A sensitive topic well analyzed.

    Reply
  6. Kang the barbarian

    July 8th, 2016

    As a Conservative, does Kenny also subscribe to the notion that divorcees who remarry should live as “brother and sisiter” as one of his co-religionists suggests in this report?
    http://www.independent.co.uk/news/world/americas/divorced-couples-who-remarry-should-live-like-brother-and-sister-says-leading-us-archbishop-a7124681.html

    Some wag said Kenny was ideal for leading the Conservatives into the 20th century – should have been the 15th century. Wait! Isn’t that the Wildrose?

    Look for PC meetings to be swamped with Stockyard Day style believers who believe they can repeal basic laws of chemistry and raise the price of oil.

    Reply
    • jerrymacgp

      July 8th, 2016

      “…Some wag said Kenny was ideal for leading the Conservatives into the 20th century…” Actually, that “wag” was Deputy Premier & Minister of Health Sarah Hoffman. I thought it was the best comment so far on Mr Kenney’s announcement.

      Reply
      • Kang the barbarian

        July 9th, 2016

        Thank you for reminding me it was the intelligent and competent Ms. Hoffman I was quoting – I take “wag” to mean someone with an incisive wit and it was kindly meant in this context.

        As you note, her comment was excellent although I found it a bit subtle for retail politics.

        Reply
  7. Val Jobson

    July 8th, 2016

    She’s gotten some nasty replies, including from the creeps at Rebel Media and their execrable followers. I don’t know how many, since I’ve already blocked many of their nastiest fans.

    Reply
  8. Albertan

    July 8th, 2016

    Mr. Kenney was also questioned yesterday on CBC’s Power & Politics by Rosie Barton re: climate change. (Trust her eh?!) Mr. Kenney really did fumble around awkwardly with his answer. As was said by a member of panel, Mr. Kenney will not be able to get away with not addressing the climate change issue with regard to Alberta/Canada, nor the social issues of the day.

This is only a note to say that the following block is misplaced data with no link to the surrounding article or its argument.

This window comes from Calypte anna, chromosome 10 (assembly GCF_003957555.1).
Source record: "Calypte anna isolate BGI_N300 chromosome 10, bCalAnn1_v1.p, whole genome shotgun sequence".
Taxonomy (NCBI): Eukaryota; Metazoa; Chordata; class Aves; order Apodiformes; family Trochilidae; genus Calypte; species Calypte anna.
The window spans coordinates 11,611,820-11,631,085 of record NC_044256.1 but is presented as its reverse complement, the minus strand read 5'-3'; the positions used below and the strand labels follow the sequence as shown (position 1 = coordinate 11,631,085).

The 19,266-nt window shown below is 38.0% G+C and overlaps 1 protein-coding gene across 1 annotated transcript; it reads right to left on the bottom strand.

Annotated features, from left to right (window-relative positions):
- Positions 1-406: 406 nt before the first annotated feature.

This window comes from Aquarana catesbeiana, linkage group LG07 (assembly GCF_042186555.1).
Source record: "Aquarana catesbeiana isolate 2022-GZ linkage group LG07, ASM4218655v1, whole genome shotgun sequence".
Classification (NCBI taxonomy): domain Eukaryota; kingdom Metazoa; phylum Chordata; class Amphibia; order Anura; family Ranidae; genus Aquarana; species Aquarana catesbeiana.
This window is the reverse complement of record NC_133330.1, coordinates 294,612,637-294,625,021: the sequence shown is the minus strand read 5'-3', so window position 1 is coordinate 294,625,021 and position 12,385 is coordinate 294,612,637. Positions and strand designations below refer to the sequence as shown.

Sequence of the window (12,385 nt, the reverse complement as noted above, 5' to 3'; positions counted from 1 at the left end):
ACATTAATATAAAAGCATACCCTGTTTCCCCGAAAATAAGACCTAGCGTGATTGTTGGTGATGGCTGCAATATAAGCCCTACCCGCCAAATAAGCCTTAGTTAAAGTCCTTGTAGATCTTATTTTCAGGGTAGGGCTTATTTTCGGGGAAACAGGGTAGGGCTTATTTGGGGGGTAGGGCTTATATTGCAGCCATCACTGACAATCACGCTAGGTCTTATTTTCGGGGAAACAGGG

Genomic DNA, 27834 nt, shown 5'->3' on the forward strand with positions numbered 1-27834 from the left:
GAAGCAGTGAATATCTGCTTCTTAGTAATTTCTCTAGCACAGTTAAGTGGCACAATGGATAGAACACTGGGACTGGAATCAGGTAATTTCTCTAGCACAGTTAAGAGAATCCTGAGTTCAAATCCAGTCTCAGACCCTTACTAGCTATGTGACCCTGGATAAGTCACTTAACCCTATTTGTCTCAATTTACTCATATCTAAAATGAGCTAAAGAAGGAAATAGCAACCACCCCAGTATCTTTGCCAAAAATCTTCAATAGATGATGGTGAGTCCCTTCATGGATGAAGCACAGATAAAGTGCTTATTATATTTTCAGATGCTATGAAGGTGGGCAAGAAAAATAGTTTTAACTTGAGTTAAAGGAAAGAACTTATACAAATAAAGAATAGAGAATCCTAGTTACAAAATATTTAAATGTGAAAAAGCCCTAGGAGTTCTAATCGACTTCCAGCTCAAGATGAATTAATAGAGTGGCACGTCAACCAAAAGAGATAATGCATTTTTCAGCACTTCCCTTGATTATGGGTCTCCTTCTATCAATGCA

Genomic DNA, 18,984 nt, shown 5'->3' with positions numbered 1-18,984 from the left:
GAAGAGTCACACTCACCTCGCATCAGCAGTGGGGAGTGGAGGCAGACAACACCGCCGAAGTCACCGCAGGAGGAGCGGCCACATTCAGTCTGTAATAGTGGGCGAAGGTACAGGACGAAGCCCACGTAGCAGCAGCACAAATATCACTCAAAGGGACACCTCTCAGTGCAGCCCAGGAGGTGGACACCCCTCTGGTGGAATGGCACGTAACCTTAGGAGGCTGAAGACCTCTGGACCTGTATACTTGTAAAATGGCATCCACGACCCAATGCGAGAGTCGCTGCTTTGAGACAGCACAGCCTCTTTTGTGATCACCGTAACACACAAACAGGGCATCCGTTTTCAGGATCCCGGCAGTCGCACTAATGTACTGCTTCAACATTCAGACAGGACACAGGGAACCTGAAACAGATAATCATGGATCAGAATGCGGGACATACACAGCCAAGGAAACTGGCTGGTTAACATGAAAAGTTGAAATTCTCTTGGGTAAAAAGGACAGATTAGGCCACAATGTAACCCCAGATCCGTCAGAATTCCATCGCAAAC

The panel also stated that Premier Rachel Notley has handled the issue of climate change very well, they felt, the best in the world, and eloquently. Mr. Kenney also seems to not wish to mention Premier Notley by name, instead using Stephen Harper’s old words re: the AB NDP re: disastrous. What was disastrous was how the AB Conservatives drove AB into the ground over 40 some years.

    Reply
  9. Athabascan

    July 8th, 2016

    It’s my understanding that Kenney never graduated from the University of San Francisco. In other words, he dropped out.

    In point of fact, he actually does not hold any actual undergraduate degree from any university.

    I am not sure that was clear in your article.

    Reply
  10. Expat Albertan

    July 8th, 2016

    Correct me if I’m wrong (I’ve been away from Alberta for a while) but there hasn’t been a true social conservative in power since Ernest Manning. Ostensibly, all of the PC premiers since him have been, if not pro-choice, at least not vocally anti-abortion – and it seems to me that is what Albertans want. Kenny would be a major punch in the gut even to many Alberta conservatives.

    Reply
  11. July 9th, 2016

    Actually, the views of a provincial candidate on abortion are irrelevant; as a matter of federal jurisdiction, an Alberta MLA or premier can do nothing about it. Contrary to Mr Climehaga’s suggestion here, the responsibility for running the health system does not allow a provincial government either to ban abortion or to defund it. Nova Scotia tried to do the former and BC tried to do the latter; both lost in court.

    http://scc-csc.lexum.com/scc-csc/scc-csc/en/item/1053/index.do

    http://www.canlii.org/en/bc/bcsc/doc/1988/1988canlii182/1988canlii182.html

    Reply
    • Rocky Portwell

      July 10th, 2016

      Patent nonsense. While the court cases are encouraging, there are a thousand and one ways the health care system, which delivers health services, can be used to obstruct and delay access to those services. In addition, senior provincial politicians have access to their federal counterparts that ordinary citizens do not enjoy. The views of a provincial candidate on abortion are highly relevant, to those who believe in abortion on demand just as they are to those who will do anything, including break the law, to obstruct women’s access to abortions. Count on it, if Kenney becomes premier of Alberta, access to abortions for Alberta women will be restricted.

      Reply
  12. Michelle

    July 20th, 2016

    If you found the CNN video troubling, definitely watch this speech by Kenney from 2015 on “The Christian concept of martyrdom” – https://youtu.be/vT1XVT3GCFo

    Reply